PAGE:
In the fourteenth century, utilizing description, narration, and details, Geoffrey Chaucer depicts an array of characters in his renowned piece, "Canterbury Tales". Chaucer's stories have survived the test of time and today are considered masterpieces. During the fourteenth centuries noble men exercising their literacy, read many stories. Yet, many women during the fourteenth century lacked literacy and therefore heard many stories from wandering players and troubadours who added entertainment to their monotonous and dreary, lives. Chaucer reads and hears many of these stories and writes them down. Chaucer demonstrated excellence by connecting the stories with the tellers. These tellers, in their attitudes and mannerisms, represent people who would know and tell the specific story. Two such characters are the Knight who represents courtly love and the Miller who represents the reality of love.
Chaucer, in his "Prologue of the Canterbury Tales", describes the Knight as, "Truly a perfect gentle knight," (Chaucer, 98).
He, "followed chivalry, truth, honor, generosity, and courtesy," (Chaucer, 98). The Knight never makes rude and uncouth comments, for he "never yet a boorish thing had said," (Chaucer, 98). The Knight in his complete perfection tells a tale of courtly love, which contains all the details, and sanguinity of a perfect match, ideal love, and the ultimate respect towards lovers. Contrasting the Knight's ideal perspective upon love follows the Miller with his physical emphasis.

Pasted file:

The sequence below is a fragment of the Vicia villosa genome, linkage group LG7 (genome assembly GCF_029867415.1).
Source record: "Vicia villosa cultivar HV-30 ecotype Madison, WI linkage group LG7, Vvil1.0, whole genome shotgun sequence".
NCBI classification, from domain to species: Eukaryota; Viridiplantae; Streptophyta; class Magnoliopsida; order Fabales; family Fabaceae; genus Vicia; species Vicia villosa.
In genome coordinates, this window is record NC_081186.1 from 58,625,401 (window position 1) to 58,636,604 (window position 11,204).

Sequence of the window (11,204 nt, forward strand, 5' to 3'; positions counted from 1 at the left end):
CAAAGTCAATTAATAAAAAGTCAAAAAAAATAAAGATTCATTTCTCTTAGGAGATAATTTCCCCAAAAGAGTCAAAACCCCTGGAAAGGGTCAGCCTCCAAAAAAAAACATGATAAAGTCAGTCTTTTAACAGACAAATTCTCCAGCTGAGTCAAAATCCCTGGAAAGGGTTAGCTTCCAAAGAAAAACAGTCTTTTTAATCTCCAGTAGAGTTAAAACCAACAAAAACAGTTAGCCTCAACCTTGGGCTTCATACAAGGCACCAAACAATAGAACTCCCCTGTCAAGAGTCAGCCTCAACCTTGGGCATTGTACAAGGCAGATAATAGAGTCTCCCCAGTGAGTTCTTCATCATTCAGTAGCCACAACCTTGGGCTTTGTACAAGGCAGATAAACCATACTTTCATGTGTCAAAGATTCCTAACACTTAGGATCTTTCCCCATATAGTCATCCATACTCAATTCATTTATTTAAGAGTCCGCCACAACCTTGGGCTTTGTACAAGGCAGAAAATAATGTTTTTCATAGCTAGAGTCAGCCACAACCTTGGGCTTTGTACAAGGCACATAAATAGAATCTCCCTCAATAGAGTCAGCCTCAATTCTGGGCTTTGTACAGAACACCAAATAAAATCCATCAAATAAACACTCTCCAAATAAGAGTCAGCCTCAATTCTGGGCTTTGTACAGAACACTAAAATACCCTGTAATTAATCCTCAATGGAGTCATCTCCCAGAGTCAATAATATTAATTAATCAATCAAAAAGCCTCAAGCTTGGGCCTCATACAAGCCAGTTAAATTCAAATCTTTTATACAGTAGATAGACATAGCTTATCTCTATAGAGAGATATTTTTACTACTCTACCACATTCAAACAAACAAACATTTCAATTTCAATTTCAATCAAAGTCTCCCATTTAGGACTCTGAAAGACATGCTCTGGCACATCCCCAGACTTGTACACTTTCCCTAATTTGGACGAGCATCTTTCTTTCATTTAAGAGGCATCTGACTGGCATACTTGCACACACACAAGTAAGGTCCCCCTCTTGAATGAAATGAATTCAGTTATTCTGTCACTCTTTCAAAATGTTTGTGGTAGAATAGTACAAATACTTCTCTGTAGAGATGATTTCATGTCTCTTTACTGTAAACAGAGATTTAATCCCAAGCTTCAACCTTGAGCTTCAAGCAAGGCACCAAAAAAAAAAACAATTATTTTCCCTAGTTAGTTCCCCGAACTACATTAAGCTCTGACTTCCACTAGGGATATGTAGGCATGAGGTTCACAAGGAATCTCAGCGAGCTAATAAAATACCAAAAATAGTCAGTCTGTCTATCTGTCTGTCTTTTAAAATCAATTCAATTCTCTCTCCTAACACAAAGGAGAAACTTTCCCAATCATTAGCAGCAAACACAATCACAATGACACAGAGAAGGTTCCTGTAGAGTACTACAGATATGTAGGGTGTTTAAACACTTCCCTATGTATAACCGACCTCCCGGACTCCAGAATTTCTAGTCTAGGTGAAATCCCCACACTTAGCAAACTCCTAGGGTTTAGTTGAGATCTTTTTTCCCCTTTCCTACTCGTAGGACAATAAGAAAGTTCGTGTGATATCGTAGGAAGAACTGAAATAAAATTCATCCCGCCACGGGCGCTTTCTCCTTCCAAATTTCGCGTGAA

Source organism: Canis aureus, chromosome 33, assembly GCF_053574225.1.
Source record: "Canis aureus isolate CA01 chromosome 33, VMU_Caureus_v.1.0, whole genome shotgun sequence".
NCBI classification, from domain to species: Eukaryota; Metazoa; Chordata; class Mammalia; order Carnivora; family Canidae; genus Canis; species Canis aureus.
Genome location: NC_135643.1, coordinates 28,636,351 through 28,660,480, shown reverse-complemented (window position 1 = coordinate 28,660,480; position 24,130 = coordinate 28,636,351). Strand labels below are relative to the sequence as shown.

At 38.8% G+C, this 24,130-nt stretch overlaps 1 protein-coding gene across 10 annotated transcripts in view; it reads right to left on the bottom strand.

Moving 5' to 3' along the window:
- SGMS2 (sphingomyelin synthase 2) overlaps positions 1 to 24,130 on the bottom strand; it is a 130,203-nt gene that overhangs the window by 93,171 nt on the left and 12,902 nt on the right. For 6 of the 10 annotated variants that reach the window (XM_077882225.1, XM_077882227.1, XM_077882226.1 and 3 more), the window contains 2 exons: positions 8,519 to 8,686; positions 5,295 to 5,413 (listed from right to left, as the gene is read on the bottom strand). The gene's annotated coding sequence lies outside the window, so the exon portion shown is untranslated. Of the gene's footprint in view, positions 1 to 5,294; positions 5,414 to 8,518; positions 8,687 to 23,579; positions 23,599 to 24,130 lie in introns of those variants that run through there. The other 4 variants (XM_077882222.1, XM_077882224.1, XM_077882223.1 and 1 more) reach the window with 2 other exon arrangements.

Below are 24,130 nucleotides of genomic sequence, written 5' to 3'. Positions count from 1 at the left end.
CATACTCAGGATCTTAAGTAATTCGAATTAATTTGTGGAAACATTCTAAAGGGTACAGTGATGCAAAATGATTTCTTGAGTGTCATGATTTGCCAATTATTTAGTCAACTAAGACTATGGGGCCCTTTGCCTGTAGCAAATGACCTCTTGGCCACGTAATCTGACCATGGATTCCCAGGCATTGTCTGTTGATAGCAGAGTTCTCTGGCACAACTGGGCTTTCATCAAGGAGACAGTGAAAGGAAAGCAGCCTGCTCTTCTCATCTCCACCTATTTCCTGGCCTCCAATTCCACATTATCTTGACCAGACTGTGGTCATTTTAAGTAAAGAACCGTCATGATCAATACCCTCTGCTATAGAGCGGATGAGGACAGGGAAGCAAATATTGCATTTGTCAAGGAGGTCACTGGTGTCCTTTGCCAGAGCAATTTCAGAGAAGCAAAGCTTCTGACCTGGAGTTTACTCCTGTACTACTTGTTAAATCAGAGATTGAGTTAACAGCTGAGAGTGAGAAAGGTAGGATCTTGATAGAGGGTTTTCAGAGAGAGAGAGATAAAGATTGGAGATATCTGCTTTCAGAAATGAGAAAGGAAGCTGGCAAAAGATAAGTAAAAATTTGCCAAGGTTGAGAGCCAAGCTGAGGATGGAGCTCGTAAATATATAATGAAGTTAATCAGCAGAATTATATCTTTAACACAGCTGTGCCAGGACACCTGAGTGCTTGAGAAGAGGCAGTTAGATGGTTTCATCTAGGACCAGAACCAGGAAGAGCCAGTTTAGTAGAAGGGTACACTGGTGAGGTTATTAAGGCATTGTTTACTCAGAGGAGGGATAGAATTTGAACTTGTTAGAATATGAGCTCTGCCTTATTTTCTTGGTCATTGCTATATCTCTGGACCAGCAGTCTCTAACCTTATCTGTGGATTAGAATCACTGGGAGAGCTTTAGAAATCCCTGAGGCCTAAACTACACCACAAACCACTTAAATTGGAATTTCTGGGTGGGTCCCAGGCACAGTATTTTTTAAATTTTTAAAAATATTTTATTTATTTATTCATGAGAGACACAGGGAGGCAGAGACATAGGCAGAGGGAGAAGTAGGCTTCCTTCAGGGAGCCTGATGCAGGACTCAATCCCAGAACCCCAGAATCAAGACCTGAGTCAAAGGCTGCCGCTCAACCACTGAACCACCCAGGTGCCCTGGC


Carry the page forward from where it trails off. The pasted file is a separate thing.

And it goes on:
The Miller, "a great stout fellow big in brawn and bone," (Chaucer, 107), tells a tale of physical love. Moreover, "The Miller's Tale" shows the reality of love. The Miller's grotesque mannerisms qualify him as "a wrangler and a buffoon," (Chaucer 107). Chaucer creates a character with boisterous traits embedded in his personality. These traits allowed Chaucer to create an unruly man commonly associated with drinking. The Miller enlightens his fellow travelers with a,